Phobos-Grunt has returned to Earth, a lot sooner than it should have. Yesterday, at approximately 17:45 UT, the Russian spacecraft and its passengers, including a Chinese orbiter and the Planetary Society's LIFE experiment, descended into Earth's atmosphere. The Russian military quickly announced that the mission was over, mentioning a precise time and location (17:45 and 1,250 kilometers west of Wellington Island, Chile, near the southern tip of South America). But that time and location was based upon model calculations, not on any actual detection of the spacecraft's reentry. According to journalist Jim Oberg, the spokesman actually said "From calculated data of the main space surveillance center of the Space Troops, the fall of fragments of F-G should have occurred at 21:45 Moscow Time..." (emphasis Jim's). Because of uncertainty in those models, it's possible the spacecraft entered the atmosphere a bit earlier or later; it could have fallen in the Pacific, or over a wide swath of South America or even in the western Atlantic ocean. So far, no credible reports of sightings or debris have surfaced, and it's likely (as happened with UARS and ROSAT) that we'll never know precisely where the spacecraft fell. The world is a big place, and is sparsely inhabited. It is especially sparsely inhabited in the far southern Pacific Ocean, which contains a large swath of the possible reentry locations. The following map of possible reentry locations was produced by Robert Christy and posted on his zarya.info website.
The map shows the approximate ground track of Phobos-Grunt for the period covered by the significant majority of estimates for its re-entry time. There was a very strong likelihood that re-entry would occur along this line, but it was not certain. As far as is currently known, the reentry was not observed. The yellow and red segments of line represent Phobos-Grunt in daylight; the purple segments represent the spacecraft's path in nighttime. If the re-entry was to have been seen visually, then it would have had to occur on the purple segments of track.
The RIA Novosti news agency originally quoted the Russian Ministry of Defence saying that re-entry was 1250 km west of Wellington Island, Chile at 17:45 UTC. This time and location was based on model results, not on any actual observations. Other published guesses from the Russian space agency and "unnamed experts" said that the location was not known, and Phobos-Grunt might have travelled as far as Brazil and the Atlantic Ocean. Spacetrack was slightly enigmatic, saying only that it had "Decayed Inside [the] Predicted Window," which was 16:59-17:47 UTC. The end of the Spacetrack window is marked as a red dot on the map. In the course of January 16, Roscosmos stated that the re-entry point was unknown but the event occurred between 16:40 and 17:10 UTC. This is the segment of track colored red on the map.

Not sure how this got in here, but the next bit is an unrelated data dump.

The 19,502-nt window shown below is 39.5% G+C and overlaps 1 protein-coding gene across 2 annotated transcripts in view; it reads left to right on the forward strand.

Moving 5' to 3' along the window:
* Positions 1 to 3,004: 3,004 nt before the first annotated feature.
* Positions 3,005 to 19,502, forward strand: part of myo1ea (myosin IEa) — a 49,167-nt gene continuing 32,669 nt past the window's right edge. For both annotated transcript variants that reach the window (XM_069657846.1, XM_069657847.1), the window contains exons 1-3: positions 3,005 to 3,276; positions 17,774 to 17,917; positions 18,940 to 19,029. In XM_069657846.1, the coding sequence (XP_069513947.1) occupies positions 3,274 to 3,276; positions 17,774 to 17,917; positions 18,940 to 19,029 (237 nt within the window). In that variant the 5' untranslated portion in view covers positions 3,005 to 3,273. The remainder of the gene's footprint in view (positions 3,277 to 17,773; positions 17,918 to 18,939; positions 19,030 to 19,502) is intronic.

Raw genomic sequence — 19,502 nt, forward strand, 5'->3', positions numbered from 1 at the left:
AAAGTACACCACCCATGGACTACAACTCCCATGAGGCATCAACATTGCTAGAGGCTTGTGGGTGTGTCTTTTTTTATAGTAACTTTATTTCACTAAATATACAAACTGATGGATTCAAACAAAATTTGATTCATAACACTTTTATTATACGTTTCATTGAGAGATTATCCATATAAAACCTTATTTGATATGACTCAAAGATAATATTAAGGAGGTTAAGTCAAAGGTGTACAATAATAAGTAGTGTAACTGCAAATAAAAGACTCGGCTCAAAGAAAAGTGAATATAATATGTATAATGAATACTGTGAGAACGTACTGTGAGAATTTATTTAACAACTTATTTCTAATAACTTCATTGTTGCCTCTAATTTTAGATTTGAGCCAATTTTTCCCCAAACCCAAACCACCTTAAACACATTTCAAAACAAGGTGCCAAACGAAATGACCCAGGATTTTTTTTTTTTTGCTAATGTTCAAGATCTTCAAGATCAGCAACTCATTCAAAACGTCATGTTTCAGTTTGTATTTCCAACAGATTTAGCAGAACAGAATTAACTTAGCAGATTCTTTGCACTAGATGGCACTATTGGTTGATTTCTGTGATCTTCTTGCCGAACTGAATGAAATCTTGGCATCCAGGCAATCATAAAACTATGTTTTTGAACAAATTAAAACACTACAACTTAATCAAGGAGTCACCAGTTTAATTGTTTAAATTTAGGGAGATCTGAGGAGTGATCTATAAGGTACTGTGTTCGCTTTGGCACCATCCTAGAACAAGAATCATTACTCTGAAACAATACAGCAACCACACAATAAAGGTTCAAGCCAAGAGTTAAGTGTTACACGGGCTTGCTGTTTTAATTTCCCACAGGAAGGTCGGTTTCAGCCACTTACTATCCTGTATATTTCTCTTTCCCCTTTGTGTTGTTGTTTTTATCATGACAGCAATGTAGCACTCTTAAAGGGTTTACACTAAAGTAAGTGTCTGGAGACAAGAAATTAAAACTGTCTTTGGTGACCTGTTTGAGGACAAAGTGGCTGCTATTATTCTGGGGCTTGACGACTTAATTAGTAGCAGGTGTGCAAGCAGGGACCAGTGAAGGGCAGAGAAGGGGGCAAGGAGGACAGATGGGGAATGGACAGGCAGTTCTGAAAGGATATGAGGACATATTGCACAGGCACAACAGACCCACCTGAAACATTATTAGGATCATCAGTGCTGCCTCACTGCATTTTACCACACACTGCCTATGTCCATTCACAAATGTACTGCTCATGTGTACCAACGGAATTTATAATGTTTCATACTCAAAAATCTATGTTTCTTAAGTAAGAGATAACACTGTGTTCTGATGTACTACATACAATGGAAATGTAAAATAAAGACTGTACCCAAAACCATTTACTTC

Taking all three of these statements together, then 17:45 is a plausible time, but is not the only possible time. In reality, a re-entry does not occur at a single point. A large re-entering object sheds fragments over an length of ground track with some burning up immediately and others taking time. Some can fall to Earth up to several tens of kilometers on either side of the track. All we can say at the moment is that the start of re-entry may have been approximately 16:45 UTC and that the event might have covered the ground as far as Brazil.
It seems there is not a lot more to be said. However, the European Space Agency cryptically promised an "update on Phobos-Grunt reentry, including an analysis on the reentry time and location" early this morning, and that it would be available "shortly." I held this post for several hours, hoping for that update to appear, but it hasn't. So there still may be some more detailed information available that's not yet been published.
Yesterday morning, as I was sitting deathwatch at my computer, Phil Plait invited me to participate in a Google+ Hangout with him to talk about the end of Phobos-Grunt; you can watch the recording below. (I exited the Hangout partway through in order to take care of some things for my kids, but returned about ten minutes later.) One of the points I tried to make was that Phobos-Grunt may have failed, but there are a lot of successful Mars missions currently flying: the venerable Mars Odyssey (longest-lived Mars mission ever), the rover Opportunity, the European orbiter Mars Express (which is studying Phobos in depth), and Mars Reconnaissance Orbiter. And, of course, Curiosity is on her way.
On January 15, 2012, the Russian spacecraft Phobos-Grunt re-entered over the Pacific ocean and burned up. During this time, Phil Plait reported the event live with Emily Lakdawalla on a Google+ Hangout.
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